Mumbai, Apr 27 (PTI) Director Pan Nalin says his Gujarati film 'Chhello Show' (Last Film Show), which will open the Tribeca Film Festival's Spotlight section in June, is about the magic of cinema and hope told through the eyes of a young village boy.
The movie also gave the director, best known for his films “Samsara”, “Valley of Flowers”, “Angry Indian Goddesses”, a chance to reconnect to his roots in Gujarat.
'I wanted to tell a story about kids who grow up in the countryside and how they start innovating to create their own kind of cinema, storytelling. Nothing stops these kids.
'When you have nothing, nothing should stop you. It is a story of inspiration, hope, valuing family, friends, cinema, storytellers, innocence and innovation. It has reconnected me with my roots,' the director told PTI in a telephonic interview from Paris.
The film revolves around a nine-year-old boy in a remote village in India, who begins a lifelong love affair with cinema when he bribes his way into a rundown movie palace and spends a summer watching movies from the projection booth. Set in a remote rural village of Saurashtra, stars six young boys from indigenous tribe communities of Gujarat.
Nalin, born in a small village in Amreli district, Gujarat, said it's encouraging to see 'Chhello Show' become the first Gujarati film to open the Spotlight section at Tribeca.
'The festival team learned about our film and thought the theme resonated with their idea of the celebration of cinema. They (organisers) felt our film is an invitation to return to the cinema.
'When we were making the film, we didn’t realize that the world would go this way. The film celebrates the big-screen experience of going to cinema halls and watching a film with family and friends, which is irreplaceable,' he added.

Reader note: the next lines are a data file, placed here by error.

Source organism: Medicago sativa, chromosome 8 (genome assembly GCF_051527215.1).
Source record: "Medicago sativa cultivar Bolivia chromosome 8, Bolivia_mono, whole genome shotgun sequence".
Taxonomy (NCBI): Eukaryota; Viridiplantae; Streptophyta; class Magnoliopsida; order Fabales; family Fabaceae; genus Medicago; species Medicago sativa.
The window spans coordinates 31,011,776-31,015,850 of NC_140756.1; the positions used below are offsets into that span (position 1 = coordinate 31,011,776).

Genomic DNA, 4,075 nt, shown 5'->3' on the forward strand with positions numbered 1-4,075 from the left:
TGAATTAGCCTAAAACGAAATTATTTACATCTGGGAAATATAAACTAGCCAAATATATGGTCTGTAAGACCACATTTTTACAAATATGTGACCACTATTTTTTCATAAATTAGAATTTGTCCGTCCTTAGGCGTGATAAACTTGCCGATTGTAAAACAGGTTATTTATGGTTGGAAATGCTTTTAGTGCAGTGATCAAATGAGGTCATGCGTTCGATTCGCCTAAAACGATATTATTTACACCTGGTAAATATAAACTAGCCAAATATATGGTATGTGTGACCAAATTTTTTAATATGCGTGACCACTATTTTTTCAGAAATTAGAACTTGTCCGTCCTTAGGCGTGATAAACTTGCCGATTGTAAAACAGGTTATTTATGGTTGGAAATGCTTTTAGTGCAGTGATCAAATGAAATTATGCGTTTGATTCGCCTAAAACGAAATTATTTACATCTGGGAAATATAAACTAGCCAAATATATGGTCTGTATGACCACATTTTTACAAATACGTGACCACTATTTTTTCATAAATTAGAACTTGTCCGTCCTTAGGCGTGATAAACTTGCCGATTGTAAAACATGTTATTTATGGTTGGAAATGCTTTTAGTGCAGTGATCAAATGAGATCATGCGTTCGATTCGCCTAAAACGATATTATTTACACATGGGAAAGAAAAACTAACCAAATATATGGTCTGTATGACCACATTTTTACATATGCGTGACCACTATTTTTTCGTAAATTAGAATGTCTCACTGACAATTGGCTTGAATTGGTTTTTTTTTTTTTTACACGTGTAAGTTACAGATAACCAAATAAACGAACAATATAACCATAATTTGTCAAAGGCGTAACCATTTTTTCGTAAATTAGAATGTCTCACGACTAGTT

The director, whose real name Nalin Kumar Pandya, said he always wanted to make a film around innocence and hope and he got the chance when two of his projects -- a Bollywood movie and a Hollywood film -- took time to get off the ground.
The director said during the pandemic everyone started innovating and finding ways to stay happy with whatever they had. Similarly, his is talks about the spirit of innovation.
The disappearance of India's single-screen culture and 35mm celluloid film largely forms the backdrop of 'Last Film Show'.
“…To find a Bollywood movie print and a technician who can run a projector was tough. We learned it is available in Karnataka, Nasik and one or two other places. One film print is of 50-60 kg while today it is of 200 gm,” he said.
Another obstruction was to shoot with old railway trains and platforms.
Nalin said to shoot the film in real locations from villages to railways to schools made him feel nostalgic about his childhood.
“Everything seemed the same to me. Even though people have moved forward in life, the tradition and the culture is still preserved.” Nalin said his love for films began after he attended the university in Vadodara to study fine arts and later at the National Institute of Design in Ahmedabad, where he was exposed to world cinema.
“I became interested in filmmaking and started writing films while I was in Ahmedabad. Then I came to Mumbai in 1992 and got work as a production runner, did a lot of ad films,” he said.
“Since I didn’t know anyone in Bollywood it was difficult to penetrate, also because most of my stories were different from the usual Bollywood movies. I was happy making short films, travelled, pitched films and eventually, things fell in place,” he added.
Currently, Nalin is giving the finishing touches to the film, which will be ready by the first week of May.
As the film 'Last Show' gears up for the world premiere at the Tribeca Film Festival, the director is equally looking forward to releasing it back home in India.
He says even if theatres don’t open he is toying with the idea of showing it on a projector in remote villages in Gujarat, where he shot the film. PTI KKP BK BK